A unique program is run on the computer in the preferred embodiment to create control programs, enter and edit variable values, and to initiate and terminate process sequences. The program, hereinafter called Popframes, is an iconic program that employs graphic symbols called icons to represent processes, process steps, and other activities, and is described in copending patent application entitled ROBOTIC INTERFACE, Ser. No. 07/423,785 referenced earlier. Popframes provides a unique user interface that is useful for handling hierarchical information and for controlling many kinds of process machines and equipment.
Popframes has a set of routines allowing a user to select icons representing various activities and to organize the icons into flow schematics representing process flow, with the icons connected on the display with lines. The icons may also be nested such that a relatively complex sequence of activities may be represented by a single icon, and the single icon may be expanded in place to show a connected sequence of icons representing steps in the more complex sequence. The second level icons may also consist of sequences of other icons, also expandable in place, until, at the lowest level, icons represent fundamental process steps. The fundamental steps in the preferred embodiment are typically themselves sequences of even more basic activities. For example, a fundamental step may be a direction by the program to the AL to send the robot arm to a specific position at the DNA stage, station 28 in FIG. 1. The command from the computer to the electronics interface is equivalent to "Go to position X at station 28." The position is a known site to the control system, and sensors tell the control system where the robot arm is before the move. Quick calculation determines the magnitude of the X, Y and Z moves to reach the destination from the starting point. The system then accomplishes the necessary drive sequence with default acceleration and velocity.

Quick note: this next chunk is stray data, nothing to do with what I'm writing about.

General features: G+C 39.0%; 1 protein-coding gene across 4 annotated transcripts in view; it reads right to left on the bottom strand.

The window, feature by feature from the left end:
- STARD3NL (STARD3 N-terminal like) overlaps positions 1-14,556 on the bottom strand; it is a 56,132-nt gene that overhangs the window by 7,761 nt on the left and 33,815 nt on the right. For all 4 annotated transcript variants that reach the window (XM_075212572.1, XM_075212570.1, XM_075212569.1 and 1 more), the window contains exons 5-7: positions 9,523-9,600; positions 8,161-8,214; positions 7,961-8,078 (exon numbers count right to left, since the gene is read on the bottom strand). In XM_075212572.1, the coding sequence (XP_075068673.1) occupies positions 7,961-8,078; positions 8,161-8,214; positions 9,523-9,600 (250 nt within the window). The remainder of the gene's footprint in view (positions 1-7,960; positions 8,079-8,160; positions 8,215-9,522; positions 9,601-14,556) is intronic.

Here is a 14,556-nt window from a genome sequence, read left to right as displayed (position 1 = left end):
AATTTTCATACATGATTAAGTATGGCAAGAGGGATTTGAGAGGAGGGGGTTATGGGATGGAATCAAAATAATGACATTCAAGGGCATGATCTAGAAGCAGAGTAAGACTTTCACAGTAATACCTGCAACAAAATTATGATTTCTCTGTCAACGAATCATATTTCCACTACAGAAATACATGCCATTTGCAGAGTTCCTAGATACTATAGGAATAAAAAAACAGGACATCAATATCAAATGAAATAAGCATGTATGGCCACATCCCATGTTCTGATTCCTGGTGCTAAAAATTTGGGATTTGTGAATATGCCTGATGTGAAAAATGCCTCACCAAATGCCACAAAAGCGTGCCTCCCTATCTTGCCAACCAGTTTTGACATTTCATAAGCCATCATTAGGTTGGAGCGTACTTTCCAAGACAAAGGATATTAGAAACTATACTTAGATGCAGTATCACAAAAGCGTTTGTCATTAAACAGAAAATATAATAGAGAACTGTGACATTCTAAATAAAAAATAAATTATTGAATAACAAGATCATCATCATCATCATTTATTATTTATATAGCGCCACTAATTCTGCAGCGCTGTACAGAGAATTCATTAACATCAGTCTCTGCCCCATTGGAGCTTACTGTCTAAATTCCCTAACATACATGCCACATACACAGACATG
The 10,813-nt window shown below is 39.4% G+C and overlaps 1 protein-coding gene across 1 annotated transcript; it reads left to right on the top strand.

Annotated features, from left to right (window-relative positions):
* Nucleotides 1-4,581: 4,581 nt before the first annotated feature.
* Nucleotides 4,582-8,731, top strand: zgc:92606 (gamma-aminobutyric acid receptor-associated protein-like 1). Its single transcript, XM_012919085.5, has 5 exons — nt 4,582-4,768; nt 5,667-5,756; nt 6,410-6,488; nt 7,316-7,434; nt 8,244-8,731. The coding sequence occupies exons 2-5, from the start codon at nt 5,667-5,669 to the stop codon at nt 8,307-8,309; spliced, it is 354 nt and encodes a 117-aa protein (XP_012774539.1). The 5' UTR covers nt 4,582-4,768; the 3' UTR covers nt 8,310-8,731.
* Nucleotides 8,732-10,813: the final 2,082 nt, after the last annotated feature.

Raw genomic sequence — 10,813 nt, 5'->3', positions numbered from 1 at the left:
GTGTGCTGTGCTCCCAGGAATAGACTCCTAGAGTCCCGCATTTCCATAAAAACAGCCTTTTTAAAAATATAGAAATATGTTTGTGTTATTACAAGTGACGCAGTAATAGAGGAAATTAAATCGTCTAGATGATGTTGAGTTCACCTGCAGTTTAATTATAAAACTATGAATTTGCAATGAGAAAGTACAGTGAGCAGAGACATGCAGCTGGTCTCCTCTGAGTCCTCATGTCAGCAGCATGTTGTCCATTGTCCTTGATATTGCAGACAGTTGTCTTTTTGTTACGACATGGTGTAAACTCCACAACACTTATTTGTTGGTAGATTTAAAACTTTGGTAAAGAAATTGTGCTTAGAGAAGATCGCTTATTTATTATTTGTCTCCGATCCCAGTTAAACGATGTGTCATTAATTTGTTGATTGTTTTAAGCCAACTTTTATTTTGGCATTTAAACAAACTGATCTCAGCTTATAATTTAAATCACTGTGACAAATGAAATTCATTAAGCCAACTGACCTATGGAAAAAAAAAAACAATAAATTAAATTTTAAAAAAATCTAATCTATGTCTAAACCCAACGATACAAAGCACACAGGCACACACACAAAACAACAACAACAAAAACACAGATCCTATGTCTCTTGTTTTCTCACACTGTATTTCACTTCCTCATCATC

FIG. 5A shows a screen display 69 in Popframes with a program icon 71 for the Taq DNA sequencing protocol. The single icon represents all of the steps and procedures of the protocol of sequencing DNA templates by the Taq procedure described above. A screen cursor 73 is movable over the area of the screen by moving mouse device 19 over a surface. This is a phenomenon very familiar to those skilled in computer arts.